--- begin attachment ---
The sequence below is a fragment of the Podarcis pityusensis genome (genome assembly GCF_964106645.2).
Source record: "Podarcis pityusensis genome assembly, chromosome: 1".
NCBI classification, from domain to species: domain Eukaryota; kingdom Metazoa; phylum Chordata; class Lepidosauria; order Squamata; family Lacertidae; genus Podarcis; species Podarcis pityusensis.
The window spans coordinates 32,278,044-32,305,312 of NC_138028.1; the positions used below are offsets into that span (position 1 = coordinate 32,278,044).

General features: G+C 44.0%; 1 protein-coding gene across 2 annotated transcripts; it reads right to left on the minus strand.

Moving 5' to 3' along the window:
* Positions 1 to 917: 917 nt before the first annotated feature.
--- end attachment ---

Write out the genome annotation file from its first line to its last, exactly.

The sequence below is a fragment of the Podarcis pityusensis genome (genome assembly GCF_964106645.2).
Source record: "Podarcis pityusensis genome assembly, chromosome: 1".
NCBI classification, from domain to species: domain Eukaryota; kingdom Metazoa; phylum Chordata; class Lepidosauria; order Squamata; family Lacertidae; genus Podarcis; species Podarcis pityusensis.
The window spans coordinates 32,278,044-32,305,312 of NC_138028.1; the positions used below are offsets into that span (position 1 = coordinate 32,278,044).

General features: G+C 44.0%; 1 protein-coding gene across 2 annotated transcripts; it reads right to left on the minus strand.

Moving 5' to 3' along the window:
* Positions 1 to 917: 917 nt before the first annotated feature.